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“A lot of it just came out of ‘What's rock bottom for a guy like this?’ And it would probably be walking around a place that just reeks of gas and is completely bought and sold by the fracking industry and pretty hopeless,” Azaria said. “You know, if it's not that, it's meth. And sadly, a lot of towns are actually in that state.”

“Brockmire” isn’t entirely nihilistic, however. If the first six of this season’s eight episodes have proved anything, it’s that even the lowest of circumstances do not get in the way of a robust second wind. Brockmire’s existential agony created one of the first and most lasting internet memes, after all, and the Frackers’ social-media guru Charles (Tyrel Jackson Williams) has transformed his tirades into GIFs and videos that have made him relevant again, even drawing the attention of a fictionalized version of public radio host Ira Glass and “This American Life.”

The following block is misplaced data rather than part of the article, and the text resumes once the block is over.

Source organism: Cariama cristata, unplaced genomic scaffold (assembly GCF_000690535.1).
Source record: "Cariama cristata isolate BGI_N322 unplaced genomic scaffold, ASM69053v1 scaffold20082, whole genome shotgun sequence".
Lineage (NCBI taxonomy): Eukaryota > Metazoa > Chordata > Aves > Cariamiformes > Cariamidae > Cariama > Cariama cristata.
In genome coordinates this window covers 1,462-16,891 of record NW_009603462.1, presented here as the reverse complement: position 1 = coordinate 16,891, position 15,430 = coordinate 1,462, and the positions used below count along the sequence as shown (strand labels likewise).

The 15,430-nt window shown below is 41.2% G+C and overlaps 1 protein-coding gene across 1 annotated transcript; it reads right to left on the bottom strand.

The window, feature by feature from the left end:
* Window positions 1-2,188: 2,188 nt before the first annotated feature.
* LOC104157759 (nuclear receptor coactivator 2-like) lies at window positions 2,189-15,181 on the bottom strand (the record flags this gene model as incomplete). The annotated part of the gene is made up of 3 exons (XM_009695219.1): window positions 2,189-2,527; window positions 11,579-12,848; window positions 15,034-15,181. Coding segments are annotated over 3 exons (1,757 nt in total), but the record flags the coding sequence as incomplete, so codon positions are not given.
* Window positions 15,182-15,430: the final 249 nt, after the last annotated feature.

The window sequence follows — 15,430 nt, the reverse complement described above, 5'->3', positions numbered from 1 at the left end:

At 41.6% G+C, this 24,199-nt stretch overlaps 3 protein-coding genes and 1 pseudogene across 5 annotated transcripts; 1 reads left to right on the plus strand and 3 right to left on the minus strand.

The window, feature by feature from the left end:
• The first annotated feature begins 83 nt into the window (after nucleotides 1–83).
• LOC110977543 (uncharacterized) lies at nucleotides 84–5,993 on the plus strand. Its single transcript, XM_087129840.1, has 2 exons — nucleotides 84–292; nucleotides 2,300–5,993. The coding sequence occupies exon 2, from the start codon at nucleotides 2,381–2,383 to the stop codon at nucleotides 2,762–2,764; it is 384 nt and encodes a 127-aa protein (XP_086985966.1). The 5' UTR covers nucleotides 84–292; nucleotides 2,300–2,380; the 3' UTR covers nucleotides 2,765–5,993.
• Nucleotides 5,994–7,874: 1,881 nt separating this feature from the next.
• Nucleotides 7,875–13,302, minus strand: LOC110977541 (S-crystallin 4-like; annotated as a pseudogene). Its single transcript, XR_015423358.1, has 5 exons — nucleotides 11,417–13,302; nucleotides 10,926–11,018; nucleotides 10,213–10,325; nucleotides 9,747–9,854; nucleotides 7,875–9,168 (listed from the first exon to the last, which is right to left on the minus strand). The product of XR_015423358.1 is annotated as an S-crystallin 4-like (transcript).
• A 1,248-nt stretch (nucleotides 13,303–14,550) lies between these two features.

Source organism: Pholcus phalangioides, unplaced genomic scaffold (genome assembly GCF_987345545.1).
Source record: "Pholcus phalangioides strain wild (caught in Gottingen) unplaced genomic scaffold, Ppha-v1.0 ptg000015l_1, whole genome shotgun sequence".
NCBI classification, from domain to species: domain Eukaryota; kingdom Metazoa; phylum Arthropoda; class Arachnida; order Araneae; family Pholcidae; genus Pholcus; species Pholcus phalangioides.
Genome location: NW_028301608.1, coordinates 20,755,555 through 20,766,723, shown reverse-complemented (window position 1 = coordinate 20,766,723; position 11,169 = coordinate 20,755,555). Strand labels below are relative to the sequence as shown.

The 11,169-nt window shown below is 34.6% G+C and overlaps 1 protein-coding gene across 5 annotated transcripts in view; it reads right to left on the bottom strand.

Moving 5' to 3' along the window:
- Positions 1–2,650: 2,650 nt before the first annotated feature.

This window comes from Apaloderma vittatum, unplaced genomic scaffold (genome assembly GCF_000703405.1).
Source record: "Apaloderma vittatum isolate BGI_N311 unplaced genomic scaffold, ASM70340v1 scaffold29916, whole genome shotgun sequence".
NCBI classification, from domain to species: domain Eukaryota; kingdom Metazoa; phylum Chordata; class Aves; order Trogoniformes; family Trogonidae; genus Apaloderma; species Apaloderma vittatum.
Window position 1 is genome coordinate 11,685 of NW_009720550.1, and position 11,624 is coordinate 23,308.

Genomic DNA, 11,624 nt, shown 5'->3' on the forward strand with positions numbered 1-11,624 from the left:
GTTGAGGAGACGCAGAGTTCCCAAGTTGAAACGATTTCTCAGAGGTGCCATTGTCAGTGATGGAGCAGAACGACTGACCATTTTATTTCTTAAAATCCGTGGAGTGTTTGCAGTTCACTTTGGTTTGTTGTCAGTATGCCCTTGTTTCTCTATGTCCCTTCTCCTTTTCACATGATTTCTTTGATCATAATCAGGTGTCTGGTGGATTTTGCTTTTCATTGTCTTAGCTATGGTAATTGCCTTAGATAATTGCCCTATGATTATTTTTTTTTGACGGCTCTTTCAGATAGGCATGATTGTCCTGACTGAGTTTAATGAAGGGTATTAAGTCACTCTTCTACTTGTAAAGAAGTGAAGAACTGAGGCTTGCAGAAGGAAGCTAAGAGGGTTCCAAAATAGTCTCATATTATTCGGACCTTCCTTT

And in this week’s episode, he could get another shot at the big-time with the help of Fox Sports color announcer Joe Buck, one of the most hated figures in sports. Buck appears in the Funny or Die video, and returns for Wednesday’s episode as Brockmire’s sworn adversary. It could very well be that Azaria’s sportscaster is on his way back up that mountain.

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The question is whether Jules and Morristown will be invited along for that ride.

"'Brockmire' only really works when he's happening in the real world, which informed everything that we did,” Azaria said. “It’s like you got to earn it. If you don't buy that this story's really going on, then he's just a guy sounding kind of funny.”


Melanie McFarland

Melanie McFarland is Salon's TV critic. Follow her on Twitter: @McTelevision